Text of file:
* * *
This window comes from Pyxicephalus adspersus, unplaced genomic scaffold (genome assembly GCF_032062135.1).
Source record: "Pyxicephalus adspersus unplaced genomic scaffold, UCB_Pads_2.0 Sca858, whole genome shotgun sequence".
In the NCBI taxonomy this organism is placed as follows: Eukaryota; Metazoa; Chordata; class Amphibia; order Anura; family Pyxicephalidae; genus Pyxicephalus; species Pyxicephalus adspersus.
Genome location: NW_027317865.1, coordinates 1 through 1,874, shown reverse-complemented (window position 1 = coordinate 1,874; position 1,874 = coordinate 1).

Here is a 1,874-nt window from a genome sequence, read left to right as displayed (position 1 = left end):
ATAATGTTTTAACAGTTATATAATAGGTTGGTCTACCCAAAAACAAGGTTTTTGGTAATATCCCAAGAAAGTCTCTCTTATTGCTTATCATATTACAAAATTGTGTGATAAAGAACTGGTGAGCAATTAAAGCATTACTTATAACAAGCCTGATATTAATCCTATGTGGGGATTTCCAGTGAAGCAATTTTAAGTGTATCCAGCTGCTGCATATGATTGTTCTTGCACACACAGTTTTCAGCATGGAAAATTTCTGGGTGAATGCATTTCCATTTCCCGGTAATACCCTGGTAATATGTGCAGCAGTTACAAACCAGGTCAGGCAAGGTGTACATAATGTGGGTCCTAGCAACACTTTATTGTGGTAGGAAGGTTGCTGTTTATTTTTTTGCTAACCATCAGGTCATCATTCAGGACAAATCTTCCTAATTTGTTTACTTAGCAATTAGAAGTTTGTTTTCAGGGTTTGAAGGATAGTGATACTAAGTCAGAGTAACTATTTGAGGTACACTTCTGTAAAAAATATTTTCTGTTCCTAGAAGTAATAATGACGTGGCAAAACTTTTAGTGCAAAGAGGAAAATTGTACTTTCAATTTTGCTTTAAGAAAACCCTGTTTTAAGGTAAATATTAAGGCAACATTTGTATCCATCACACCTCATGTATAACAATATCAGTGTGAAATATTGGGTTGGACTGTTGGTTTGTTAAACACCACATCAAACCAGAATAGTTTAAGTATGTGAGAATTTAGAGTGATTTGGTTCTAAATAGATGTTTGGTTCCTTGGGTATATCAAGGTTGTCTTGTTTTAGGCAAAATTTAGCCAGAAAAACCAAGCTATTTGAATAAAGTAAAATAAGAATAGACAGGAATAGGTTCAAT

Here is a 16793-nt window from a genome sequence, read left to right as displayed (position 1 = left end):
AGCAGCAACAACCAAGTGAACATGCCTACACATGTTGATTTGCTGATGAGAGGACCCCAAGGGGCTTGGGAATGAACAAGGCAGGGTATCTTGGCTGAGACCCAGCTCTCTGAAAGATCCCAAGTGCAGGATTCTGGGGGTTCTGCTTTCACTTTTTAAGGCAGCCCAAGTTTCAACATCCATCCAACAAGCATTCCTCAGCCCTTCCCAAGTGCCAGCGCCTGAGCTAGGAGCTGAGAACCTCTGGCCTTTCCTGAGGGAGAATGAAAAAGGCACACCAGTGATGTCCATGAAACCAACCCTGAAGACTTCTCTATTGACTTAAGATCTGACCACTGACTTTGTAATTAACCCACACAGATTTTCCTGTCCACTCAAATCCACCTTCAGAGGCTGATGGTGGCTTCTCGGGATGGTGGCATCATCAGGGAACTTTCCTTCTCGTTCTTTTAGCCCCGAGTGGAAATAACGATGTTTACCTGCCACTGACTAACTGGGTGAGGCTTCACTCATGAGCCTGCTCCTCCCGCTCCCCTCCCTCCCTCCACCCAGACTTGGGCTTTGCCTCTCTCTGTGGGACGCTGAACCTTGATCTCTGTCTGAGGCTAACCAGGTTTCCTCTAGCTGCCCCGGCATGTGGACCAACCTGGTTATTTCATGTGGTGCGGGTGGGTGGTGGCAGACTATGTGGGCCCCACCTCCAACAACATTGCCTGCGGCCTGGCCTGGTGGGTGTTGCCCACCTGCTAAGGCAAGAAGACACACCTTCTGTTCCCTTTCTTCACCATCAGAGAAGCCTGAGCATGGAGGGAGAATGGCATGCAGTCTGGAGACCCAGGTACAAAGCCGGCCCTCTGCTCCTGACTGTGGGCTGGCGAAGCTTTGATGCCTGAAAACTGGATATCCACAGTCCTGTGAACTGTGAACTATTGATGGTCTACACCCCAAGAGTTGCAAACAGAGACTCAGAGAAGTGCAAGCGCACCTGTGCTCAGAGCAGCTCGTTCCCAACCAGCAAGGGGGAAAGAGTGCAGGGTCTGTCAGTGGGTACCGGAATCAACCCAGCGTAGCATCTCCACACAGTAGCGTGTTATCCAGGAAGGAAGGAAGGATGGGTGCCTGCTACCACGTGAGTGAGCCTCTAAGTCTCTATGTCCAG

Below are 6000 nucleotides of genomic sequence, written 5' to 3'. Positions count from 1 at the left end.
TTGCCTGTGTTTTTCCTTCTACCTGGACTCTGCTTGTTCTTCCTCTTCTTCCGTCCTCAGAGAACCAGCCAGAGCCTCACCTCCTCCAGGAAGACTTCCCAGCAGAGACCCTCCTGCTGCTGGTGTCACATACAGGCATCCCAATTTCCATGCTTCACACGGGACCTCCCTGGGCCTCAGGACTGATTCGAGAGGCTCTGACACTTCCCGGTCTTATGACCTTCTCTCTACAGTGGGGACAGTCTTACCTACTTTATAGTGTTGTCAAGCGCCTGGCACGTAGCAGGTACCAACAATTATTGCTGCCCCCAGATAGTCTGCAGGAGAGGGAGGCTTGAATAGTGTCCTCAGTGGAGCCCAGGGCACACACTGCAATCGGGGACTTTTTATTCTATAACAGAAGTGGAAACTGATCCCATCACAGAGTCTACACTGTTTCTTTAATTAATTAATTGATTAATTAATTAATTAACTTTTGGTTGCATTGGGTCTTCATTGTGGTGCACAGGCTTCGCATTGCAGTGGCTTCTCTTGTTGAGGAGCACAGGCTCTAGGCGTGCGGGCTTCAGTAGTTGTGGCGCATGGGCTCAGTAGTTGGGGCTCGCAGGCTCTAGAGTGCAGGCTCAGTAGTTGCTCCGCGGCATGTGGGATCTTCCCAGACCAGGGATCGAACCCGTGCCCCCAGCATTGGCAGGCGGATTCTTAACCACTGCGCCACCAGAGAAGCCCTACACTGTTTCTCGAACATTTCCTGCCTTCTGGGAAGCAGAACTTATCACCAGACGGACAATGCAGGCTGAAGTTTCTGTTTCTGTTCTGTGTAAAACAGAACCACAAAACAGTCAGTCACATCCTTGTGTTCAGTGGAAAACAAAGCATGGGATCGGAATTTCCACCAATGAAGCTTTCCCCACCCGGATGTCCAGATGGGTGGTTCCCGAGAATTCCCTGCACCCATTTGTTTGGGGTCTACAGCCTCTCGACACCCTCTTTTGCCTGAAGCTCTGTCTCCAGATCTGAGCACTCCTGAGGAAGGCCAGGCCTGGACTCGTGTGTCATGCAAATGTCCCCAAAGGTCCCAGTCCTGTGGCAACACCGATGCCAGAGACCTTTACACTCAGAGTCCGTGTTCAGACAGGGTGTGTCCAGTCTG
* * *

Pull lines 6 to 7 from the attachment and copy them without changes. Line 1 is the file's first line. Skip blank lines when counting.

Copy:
ATAATGTTTTAACAGTTATATAATAGGTTGGTCTACCCAAAAACAAGGTTTTTGGTAATATCCCAAGAAAGTCTCTCTTATTGCTTATCATATTACAAAATTGTGTGATAAAGAACTGGTGAGCAATTAAAGCATTACTTATAACAAGCCTGATATTAATCCTATGTGGGGATTTCCAGTGAAGCAATTTTAAGTGTATCCAGCTGCTGCATATGATTGTTCTTGCACACACAGTTTTCAGCATGGAAAATTTCTGGGTGAATGCATTTCCATTTCCCGGTAATACCCTGGTAATATGTGCAGCAGTTACAAACCAGGTCAGGCAAGGTGTACATAATGTGGGTCCTAGCAACACTTTATTGTGGTAGGAAGGTTGCTGTTTATTTTTTTGCTAACCATCAGGTCATCATTCAGGACAAATCTTCCTAATTTGTTTACTTAGCAATTAGAAGTTTGTTTTCAGGGTTTGAAGGATAGTGATACTAAGTCAGAGTAACTATTTGAGGTACACTTCTGTAAAAAATATTTTCTGTTCCTAGAAGTAATAATGACGTGGCAAAACTTTTAGTGCAAAGAGGAAAATTGTACTTTCAATTTTGCTTTAAGAAAACCCTGTTTTAAGGTAAATATTAAGGCAACATTTGTATCCATCACACCTCATGTATAACAATATCAGTGTGAAATATTGGGTTGGACTGTTGGTTTGTTAAACACCACATCAAACCAGAATAGTTTAAGTATGTGAGAATTTAGAGTGATTTGGTTCTAAATAGATGTTTGGTTCCTTGGGTATATCAAGGTTGTCTTGTTTTAGGCAAAATTTAGCCAGAAAAACCAAGCTATTTGAATAAAGTAAAATAAGAATAGACAGGAATAGGTTCAAT

Here is a 16793-nt window from a genome sequence, read left to right as displayed (position 1 = left end):